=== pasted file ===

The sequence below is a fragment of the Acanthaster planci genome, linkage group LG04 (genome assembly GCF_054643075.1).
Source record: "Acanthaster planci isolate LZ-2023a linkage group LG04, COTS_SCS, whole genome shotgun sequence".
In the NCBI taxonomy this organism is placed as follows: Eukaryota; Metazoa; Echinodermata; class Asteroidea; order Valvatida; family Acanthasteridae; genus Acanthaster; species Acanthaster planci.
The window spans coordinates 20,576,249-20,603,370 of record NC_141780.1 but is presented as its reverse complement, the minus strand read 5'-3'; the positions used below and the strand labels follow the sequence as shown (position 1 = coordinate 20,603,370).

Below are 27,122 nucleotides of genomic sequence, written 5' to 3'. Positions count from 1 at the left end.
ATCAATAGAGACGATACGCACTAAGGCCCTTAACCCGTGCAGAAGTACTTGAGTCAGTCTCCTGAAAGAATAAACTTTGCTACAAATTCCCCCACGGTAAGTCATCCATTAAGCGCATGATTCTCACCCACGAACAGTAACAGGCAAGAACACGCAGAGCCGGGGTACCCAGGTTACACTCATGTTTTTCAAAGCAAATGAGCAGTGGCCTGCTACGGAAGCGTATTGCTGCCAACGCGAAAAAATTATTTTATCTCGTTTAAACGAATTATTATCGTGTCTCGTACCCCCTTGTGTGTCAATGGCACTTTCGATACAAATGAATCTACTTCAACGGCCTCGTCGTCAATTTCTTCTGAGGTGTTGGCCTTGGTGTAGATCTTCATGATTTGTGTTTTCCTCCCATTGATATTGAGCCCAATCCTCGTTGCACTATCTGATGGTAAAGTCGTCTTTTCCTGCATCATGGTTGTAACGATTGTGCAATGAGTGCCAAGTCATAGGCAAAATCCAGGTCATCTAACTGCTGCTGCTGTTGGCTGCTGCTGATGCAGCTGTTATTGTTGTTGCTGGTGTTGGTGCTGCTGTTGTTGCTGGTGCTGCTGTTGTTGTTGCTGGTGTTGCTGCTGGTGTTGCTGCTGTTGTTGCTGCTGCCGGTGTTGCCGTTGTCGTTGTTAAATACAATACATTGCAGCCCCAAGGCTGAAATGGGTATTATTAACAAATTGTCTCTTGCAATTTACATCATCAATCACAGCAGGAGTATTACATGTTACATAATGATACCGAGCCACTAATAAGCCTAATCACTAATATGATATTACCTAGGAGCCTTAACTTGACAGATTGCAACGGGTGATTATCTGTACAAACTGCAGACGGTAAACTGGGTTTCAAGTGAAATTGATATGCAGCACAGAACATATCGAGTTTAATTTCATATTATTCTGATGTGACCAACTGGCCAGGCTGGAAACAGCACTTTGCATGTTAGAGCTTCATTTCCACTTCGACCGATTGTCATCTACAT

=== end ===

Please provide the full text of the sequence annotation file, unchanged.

The sequence below is a fragment of the Acanthaster planci genome, linkage group LG04 (genome assembly GCF_054643075.1).
Source record: "Acanthaster planci isolate LZ-2023a linkage group LG04, COTS_SCS, whole genome shotgun sequence".
In the NCBI taxonomy this organism is placed as follows: Eukaryota; Metazoa; Echinodermata; class Asteroidea; order Valvatida; family Acanthasteridae; genus Acanthaster; species Acanthaster planci.
The window spans coordinates 20,576,249-20,603,370 of record NC_141780.1 but is presented as its reverse complement, the minus strand read 5'-3'; the positions used below and the strand labels follow the sequence as shown (position 1 = coordinate 20,603,370).

Below are 27,122 nucleotides of genomic sequence, written 5' to 3'. Positions count from 1 at the left end.
ATCAATAGAGACGATACGCACTAAGGCCCTTAACCCGTGCAGAAGTACTTGAGTCAGTCTCCTGAAAGAATAAACTTTGCTACAAATTCCCCCACGGTAAGTCATCCATTAAGCGCATGATTCTCACCCACGAACAGTAACAGGCAAGAACACGCAGAGCCGGGGTACCCAGGTTACACTCATGTTTTTCAAAGCAAATGAGCAGTGGCCTGCTACGGAAGCGTATTGCTGCCAACGCGAAAAAATTATTTTATCTCGTTTAAACGAATTATTATCGTGTCTCGTACCCCCTTGTGTGTCAATGGCACTTTCGATACAAATGAATCTACTTCAACGGCCTCGTCGTCAATTTCTTCTGAGGTGTTGGCCTTGGTGTAGATCTTCATGATTTGTGTTTTCCTCCCATTGATATTGAGCCCAATCCTCGTTGCACTATCTGATGGTAAAGTCGTCTTTTCCTGCATCATGGTTGTAACGATTGTGCAATGAGTGCCAAGTCATAGGCAAAATCCAGGTCATCTAACTGCTGCTGCTGTTGGCTGCTGCTGATGCAGCTGTTATTGTTGTTGCTGGTGTTGGTGCTGCTGTTGTTGCTGGTGCTGCTGTTGTTGTTGCTGGTGTTGCTGCTGGTGTTGCTGCTGTTGTTGCTGCTGCCGGTGTTGCCGTTGTCGTTGTTAAATACAATACATTGCAGCCCCAAGGCTGAAATGGGTATTATTAACAAATTGTCTCTTGCAATTTACATCATCAATCACAGCAGGAGTATTACATGTTACATAATGATACCGAGCCACTAATAAGCCTAATCACTAATATGATATTACCTAGGAGCCTTAACTTGACAGATTGCAACGGGTGATTATCTGTACAAACTGCAGACGGTAAACTGGGTTTCAAGTGAAATTGATATGCAGCACAGAACATATCGAGTTTAATTTCATATTATTCTGATGTGACCAACTGGCCAGGCTGGAAACAGCACTTTGCATGTTAGAGCTTCATTTCCACTTCGACCGATTGTCATCTACAT